Who Supplied The "politicized" Sweaters To Meryl Streep And Tom Hanks?

Who Supplied The "politicized" Sweaters To Meryl Streep And Tom Hanks?
Who Supplied The "politicized" Sweaters To Meryl Streep And Tom Hanks?

Video: Who Supplied The "politicized" Sweaters To Meryl Streep And Tom Hanks?

Video: Governance by Design 2022, December
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If you have carefully studied the red carpet of the Golden Globe, you probably noticed that among the guests in dresses and trousers lurked one young lady with a completely alternative view of the dress code: serial actress Connie Britton arrived at the Beverly Hilton hotel in black (otherwise, however, it could not be) cashmere sweater with the inscription Poverty is sexist embroidered on the chest, unequivocally alluding to the problematic difference in earnings between men and women.

Connie Britton
Connie Britton

And I must say that this was not the last "politicized" sweater that caught our eye in recent days. Meryl Streep, who dropped in to see Ellen DeGeneres, presented both the TV presenter and her co-star in The Secret Dossier to Tom Hanks, a cashmere product with neatly stitched Time's Up - the name of an organization founded by Hollywood actresses that defends women's rights. The three-time Oscar winner herself, of course, wore a similar pullover.

The author of all these gizmos is the chamber New York brand Lingua Franca, which is run by Rachel Hruska McPherson. The history of the brand's creation is ridiculously predictable: somehow the blonde Rachel remembered her childhood hobby for embroidery - and put the word booyah on her favorite sweater. Soon, friends demanded a repetition of the experiment, after which they urgently had to turn the hobby into a business. And for several years now, MacPherson has been selflessly decorating the most delicate cashmere with contrasting stitching. At the same time, unlike many brands that responded to the “verbal” trend with something harmless - like the universal Hello or Beautiful - Lingua Franca turns its products into real statements.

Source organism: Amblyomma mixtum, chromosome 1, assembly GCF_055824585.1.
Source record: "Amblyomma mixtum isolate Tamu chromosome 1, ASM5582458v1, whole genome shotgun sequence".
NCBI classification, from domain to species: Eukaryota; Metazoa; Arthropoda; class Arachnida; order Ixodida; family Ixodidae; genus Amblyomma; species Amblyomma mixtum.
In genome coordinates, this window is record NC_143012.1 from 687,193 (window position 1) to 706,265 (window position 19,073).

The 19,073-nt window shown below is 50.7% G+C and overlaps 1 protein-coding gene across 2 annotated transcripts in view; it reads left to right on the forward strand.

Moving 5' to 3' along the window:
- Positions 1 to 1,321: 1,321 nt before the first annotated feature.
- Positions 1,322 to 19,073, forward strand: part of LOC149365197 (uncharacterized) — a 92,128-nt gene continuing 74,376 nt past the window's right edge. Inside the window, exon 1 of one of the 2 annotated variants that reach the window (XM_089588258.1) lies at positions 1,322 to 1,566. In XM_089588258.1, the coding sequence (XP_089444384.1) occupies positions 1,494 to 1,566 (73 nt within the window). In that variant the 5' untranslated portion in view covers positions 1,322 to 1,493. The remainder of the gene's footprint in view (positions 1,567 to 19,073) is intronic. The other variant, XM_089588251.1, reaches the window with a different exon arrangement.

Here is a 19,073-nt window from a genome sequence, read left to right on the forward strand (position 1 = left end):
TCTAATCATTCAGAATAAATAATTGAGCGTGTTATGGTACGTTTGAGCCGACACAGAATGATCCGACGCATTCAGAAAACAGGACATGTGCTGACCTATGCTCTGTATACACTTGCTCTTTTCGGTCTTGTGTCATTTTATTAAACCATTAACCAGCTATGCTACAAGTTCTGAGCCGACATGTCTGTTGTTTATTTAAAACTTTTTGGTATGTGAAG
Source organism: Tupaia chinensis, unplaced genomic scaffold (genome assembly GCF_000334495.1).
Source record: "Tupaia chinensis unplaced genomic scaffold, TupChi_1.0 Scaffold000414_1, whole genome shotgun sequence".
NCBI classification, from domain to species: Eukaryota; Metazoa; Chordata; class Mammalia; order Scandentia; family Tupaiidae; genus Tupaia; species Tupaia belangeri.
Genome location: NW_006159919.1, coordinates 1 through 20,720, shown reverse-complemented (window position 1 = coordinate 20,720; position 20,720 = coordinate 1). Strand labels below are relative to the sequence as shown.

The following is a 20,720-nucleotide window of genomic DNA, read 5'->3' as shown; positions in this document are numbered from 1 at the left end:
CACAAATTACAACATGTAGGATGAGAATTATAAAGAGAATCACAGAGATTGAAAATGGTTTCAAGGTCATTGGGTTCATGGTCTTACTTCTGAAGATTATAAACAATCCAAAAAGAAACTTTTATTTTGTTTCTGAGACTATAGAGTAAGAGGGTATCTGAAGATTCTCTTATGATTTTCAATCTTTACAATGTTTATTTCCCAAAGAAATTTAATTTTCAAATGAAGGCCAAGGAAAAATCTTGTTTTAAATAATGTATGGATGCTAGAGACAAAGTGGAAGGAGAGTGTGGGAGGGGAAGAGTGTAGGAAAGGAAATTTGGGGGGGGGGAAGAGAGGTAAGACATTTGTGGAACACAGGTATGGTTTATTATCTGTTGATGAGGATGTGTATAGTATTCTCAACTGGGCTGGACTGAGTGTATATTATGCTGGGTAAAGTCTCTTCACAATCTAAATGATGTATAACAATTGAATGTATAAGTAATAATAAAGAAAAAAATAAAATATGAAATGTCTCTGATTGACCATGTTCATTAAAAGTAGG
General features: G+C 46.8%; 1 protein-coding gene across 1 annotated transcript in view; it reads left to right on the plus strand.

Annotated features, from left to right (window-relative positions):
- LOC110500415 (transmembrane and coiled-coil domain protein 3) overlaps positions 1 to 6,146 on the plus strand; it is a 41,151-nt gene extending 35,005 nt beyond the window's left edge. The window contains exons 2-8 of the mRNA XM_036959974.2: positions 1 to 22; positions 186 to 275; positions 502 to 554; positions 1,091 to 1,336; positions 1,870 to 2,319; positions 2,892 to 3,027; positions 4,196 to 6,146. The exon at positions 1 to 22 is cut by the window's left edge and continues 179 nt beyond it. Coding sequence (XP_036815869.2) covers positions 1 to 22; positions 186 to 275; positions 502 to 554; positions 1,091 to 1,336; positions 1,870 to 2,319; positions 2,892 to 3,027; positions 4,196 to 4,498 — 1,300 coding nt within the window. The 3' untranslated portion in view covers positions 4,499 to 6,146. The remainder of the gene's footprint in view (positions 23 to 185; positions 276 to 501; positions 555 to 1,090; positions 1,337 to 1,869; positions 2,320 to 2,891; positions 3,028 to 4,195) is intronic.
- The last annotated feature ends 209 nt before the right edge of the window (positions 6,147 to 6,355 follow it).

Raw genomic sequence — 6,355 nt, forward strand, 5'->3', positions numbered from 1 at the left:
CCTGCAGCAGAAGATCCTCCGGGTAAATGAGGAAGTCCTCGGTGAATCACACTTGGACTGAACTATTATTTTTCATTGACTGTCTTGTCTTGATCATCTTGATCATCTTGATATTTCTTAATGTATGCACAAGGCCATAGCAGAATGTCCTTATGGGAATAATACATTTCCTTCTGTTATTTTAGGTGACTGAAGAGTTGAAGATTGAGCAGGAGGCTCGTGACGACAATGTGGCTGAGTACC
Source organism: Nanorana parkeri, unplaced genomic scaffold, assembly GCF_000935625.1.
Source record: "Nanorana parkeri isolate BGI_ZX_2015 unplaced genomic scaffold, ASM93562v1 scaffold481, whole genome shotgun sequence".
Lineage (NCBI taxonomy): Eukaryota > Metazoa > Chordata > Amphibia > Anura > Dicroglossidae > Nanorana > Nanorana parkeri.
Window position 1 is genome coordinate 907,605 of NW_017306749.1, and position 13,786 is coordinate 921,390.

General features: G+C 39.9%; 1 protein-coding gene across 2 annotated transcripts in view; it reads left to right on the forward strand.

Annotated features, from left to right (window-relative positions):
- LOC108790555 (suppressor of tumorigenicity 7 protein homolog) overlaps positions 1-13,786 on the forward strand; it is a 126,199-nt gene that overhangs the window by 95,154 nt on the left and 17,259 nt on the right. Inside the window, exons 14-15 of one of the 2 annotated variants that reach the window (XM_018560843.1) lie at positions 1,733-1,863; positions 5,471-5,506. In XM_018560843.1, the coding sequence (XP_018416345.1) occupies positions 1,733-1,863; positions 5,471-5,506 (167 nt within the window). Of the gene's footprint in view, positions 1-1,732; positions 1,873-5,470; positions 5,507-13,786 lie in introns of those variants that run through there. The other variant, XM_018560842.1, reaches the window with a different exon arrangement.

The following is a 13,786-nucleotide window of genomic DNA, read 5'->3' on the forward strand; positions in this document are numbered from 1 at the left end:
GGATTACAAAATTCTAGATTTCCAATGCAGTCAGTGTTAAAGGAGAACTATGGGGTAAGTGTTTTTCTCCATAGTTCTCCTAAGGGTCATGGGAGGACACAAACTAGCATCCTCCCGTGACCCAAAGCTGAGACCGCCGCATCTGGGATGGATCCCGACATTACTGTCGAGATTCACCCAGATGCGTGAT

Photo: linguafranca.nyc
Photo: linguafranca.nyc

© linguafranca.nyc

For example, the brand has the line The Resistance (that is, "Resistance"), where among the inscriptions - I miss Barack, The future is female, and more recently Oprah for pres (Rachel reacted so quickly to Seth Oprah Winfrey to the White House). There is also Fake president and The revolution will not be tweeted. As you can see, McPherson is very serious. And it helps to “resist” not only in word, but also in deed: for example, she transfers part of the proceeds from the sale of the Time's Up capsule to the fund of the same name.

Photo: bellafreud.com
Photo: bellafreud.com

1 of 6 © net-a-porter.com © net-a-porter.com © net-a-porter.com © bellafreud.com © bellafreud.com © bellafreud.com

Of course, she's not the only one: another cashmere brand, Bella Freud, created by Sigmund Freud's great-great-granddaughter Bella, also knows a lot about "silent protest." Sweaters with Feminist and Word slogans fly faster than tangerines on the eve of the New Year. Bigger brands are also participating in this still small marathon. True, they behave more carefully: for example, they don't aim at the president, but they give food for thought. "What are we going to do with all this future?" - the Gucci sweater asks (but in fact the artist Coco Captain). The answer, we suspect, will sooner or later be found on the knitted fabric.>

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